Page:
I graduated from Brandeis in 1974 with a degree in Theatre Arts and a Massachusetts Secondary Teaching Certificate. I also got married a month after graduating. Dan, my new husband, worked at a small software company in Waltham, MA called SofTech, but would start graduate school in the fall, though he continued to work part time. I needed a job. I applied to all the suburban schools near where we would live before I graduated, but heard nothing back from any.
When we returned from our nuptials in Detroit, driving through Canada for our honeymoon, I called all the schools where I had applied to teach to let them know of my name and address change. Dan’s family always had to spell his difficult last name and did it in this way: “P as in Peter, F as in Frank, A, U”. I knew I was in trouble when one administrator said, “You say your name is “Peter, Frank, Owwww!”. OY! I heard from none of the schools. I didn’t apply to Boston. A judge had just desegregated the schools and the KKK was marching on the steps of the State House. Little 5′ tall Betsy was not getting near that situation.
I read the want-ads in the paper and answered random ones, but nothing panned out. As August rolled around, I became desperate. We attended a party with lots of Dan’s fellow workers one Saturday night, including his office-mate Lelah and her husband Mike, who also worked at SofTech. I cornered Lelah, with whom I had been friendly since Dan went to work there a year earlier. “If you want to do him a favor, hire me!” She mulled this over, and told me to come in the following Tuesday (she worked part-time) and interview. She thought I might be right for the position of Program Librarian and she was hiring.
I was nervous. I knew nothing about computers, but I wore something I considered suitable for the office (which was ten minutes from our apartment) and showed up for the interview. Lelah explained the job and tested my typing skills, which were decent. She passed me over to others in the office. I had no idea what they were talking about. I came home crying. I didn’t think I was at all right for the job. Lelah called later. She apologized. The other people didn’t understand what she wanted me to do and she told me I was hired! I would make $7,000/year. Dan made that much working part-time. Still, between the two of us, we could get by.
At the same time, an offer came through from the theatre at Brandeis to be the administrator to the manager. I wouldn’t be acting, but I’d be around the theatre. It paid the same amount, but was only a nine month/year job with no room for growth. And the more I thought about it, I realized that being close to the theatre, but not in the productions, would probably drive me crazy.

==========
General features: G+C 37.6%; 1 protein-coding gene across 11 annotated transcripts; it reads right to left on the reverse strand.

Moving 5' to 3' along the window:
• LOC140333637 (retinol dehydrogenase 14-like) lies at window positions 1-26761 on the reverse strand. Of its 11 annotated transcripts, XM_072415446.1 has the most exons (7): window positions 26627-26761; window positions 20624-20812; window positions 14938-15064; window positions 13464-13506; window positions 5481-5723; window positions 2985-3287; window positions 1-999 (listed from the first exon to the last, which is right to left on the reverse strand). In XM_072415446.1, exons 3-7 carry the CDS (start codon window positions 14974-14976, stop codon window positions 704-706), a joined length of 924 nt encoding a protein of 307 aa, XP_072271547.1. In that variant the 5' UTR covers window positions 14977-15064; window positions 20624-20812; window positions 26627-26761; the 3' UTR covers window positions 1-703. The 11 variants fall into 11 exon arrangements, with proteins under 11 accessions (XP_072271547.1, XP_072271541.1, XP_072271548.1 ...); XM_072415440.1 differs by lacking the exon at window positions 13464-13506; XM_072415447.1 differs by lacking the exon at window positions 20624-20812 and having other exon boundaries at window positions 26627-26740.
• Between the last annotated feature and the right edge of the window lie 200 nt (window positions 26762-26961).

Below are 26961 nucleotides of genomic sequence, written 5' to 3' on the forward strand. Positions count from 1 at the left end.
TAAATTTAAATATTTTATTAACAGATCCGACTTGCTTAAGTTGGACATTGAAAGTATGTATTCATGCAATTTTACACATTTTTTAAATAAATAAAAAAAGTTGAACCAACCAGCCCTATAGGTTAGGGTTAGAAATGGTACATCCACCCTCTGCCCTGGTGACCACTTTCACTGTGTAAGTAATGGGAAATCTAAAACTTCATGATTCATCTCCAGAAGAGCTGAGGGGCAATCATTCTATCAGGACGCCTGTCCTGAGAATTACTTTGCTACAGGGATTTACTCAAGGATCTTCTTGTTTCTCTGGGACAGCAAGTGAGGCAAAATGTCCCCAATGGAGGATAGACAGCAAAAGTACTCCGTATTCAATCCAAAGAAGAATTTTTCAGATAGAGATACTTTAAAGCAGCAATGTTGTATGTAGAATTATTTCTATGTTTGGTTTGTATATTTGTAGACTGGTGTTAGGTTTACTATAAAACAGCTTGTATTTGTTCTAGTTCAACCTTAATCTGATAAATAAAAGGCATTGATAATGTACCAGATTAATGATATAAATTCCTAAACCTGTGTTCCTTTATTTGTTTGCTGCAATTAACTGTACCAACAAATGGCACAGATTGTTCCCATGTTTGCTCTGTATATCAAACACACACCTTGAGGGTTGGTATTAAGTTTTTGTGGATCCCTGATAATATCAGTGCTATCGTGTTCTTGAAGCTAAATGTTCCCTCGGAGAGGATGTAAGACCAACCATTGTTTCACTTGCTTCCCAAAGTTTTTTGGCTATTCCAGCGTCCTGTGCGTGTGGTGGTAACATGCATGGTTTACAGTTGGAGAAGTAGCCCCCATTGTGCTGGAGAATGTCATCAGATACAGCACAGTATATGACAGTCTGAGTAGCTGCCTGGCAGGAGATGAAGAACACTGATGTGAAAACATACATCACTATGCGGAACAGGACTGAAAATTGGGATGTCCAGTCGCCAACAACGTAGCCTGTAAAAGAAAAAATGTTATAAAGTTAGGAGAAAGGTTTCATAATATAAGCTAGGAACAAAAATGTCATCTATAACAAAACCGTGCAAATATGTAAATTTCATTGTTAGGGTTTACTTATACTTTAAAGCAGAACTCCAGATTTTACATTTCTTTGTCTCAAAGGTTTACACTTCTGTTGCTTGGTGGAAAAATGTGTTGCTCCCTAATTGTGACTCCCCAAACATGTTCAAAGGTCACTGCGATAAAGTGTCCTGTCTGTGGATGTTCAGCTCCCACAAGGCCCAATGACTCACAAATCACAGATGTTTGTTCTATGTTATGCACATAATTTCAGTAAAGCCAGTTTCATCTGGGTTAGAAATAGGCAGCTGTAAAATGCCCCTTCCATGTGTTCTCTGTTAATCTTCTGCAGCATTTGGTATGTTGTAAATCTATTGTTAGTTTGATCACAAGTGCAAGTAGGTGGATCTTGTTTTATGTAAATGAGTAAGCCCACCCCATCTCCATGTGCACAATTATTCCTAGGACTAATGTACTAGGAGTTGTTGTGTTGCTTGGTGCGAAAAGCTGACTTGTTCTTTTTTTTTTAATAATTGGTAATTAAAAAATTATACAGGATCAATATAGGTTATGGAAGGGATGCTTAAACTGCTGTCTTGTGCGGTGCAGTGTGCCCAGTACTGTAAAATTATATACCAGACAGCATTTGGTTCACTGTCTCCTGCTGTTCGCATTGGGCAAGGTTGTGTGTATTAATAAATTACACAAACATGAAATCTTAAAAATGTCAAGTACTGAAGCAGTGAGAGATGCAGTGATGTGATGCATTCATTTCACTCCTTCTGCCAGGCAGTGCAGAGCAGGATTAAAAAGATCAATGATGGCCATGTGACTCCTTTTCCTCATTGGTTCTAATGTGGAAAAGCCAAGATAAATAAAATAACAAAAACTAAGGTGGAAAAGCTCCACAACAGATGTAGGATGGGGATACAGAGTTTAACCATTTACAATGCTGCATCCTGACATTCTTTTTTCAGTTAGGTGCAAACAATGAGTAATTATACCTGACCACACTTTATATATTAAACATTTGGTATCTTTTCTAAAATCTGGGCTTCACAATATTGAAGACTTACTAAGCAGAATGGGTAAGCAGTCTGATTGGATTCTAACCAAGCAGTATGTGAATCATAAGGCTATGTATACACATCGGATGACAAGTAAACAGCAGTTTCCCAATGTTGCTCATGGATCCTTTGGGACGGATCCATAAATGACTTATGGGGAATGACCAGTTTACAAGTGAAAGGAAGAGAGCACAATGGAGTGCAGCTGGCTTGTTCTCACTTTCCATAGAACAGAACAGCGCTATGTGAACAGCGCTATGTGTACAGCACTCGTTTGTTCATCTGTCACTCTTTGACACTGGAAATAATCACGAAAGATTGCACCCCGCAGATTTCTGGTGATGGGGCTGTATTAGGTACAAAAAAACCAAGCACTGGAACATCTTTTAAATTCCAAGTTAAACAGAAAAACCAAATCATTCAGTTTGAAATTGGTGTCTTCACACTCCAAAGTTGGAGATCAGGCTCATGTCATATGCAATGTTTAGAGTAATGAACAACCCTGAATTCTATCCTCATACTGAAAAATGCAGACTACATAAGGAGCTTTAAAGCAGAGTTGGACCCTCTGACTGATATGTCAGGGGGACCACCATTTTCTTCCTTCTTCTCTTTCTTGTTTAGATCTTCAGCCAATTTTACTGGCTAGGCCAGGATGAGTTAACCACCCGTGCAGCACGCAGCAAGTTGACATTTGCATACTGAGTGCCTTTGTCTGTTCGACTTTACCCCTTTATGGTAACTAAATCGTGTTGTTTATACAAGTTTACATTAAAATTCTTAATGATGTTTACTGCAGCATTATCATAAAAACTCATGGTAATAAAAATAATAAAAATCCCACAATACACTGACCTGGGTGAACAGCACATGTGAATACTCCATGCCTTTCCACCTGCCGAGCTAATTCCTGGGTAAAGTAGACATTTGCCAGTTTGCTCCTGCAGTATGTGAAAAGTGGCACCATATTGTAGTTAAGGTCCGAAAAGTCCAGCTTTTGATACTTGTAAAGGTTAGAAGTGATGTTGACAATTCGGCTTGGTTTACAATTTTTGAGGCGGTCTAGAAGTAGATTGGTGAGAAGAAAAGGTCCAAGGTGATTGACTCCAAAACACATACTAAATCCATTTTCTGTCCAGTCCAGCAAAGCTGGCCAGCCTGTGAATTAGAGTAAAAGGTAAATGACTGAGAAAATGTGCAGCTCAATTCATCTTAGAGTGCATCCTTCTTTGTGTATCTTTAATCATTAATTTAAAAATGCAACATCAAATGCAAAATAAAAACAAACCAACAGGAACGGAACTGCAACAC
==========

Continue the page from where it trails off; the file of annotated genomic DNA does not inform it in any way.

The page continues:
I took the software job, not understanding anything about what I was supposed to do, beyond keypunching the programmers’ code. Lelah told me I was “over-educated and under-qualified” for the job, but she knew I was smart, willing, and would learn quickly. I cut off my nails and went to work the next Monday. Lelah took me out to a welcome lunch and the company of about 60 employees was a welcoming place, though I never entirely understood what they did. Much of it was Department of Defense contract work, so I got a security clearance – finger prints on file with the Waltham police.
Soon I was running the small data center, had a small staff of people who also were doing data input and I got so familiar with the code that I would recognize if a programmer had left off a semi-colon at the end of a phrase. I am very organized. But I was bored out of my gourd. In the computer room, which was very noisy, I’d sing Gilbert and Sullivan at the top of my lungs while keypunching with the door closed. I didn’t realize how loud I was until the company president poked his head in one day to tell me that I had a good voice!
I became friendly with the guy in the office next to me, the successful salesman. I watched and listened to what he did. I had a feeling I’d be good at that too, but was told a woman couldn’t sell to the military…women were either secretaries or mistresses. I took great delight in proving him wrong when, a few years later, I sold a contract to a full colonel in the Air Force at the Pentagon. But this was 1977.
These smart folks, many from MIT, started talking about software engineering and evidently a program librarian was an important part of that. There was a group working on a course on the subject with a company called Advanced Systems, Inc. out of Chicago. They developed and sold or rented video training. A course developer was coming to the office to work on the material and would interview me. After years of doing this work I was ready to move on. I knew I would be an excellent sales person. I had the right personality, follow-through and ability to ask the tough questions. I was ready.
When the ASI person showed up that February day in 1978 he set up his tape recorder and asked me a series of questions about my job. When he asked me what was the career path for a program librarian, I turned off his recorder and handed him my resume. I was in Chicago in my first sales position two months later.
I worked in Chicago for 16 months, came back to Boston over Labor Day weekend, 1979 as a top sales professional. I am still friendly with Lelah, who took a risk on an untested girl and gave me my first job.
Retired from software sales long ago, two grown children. Theater major in college. Singer still, arts lover, involved in art museums locally (Greater Boston area). Originally from Detroit area.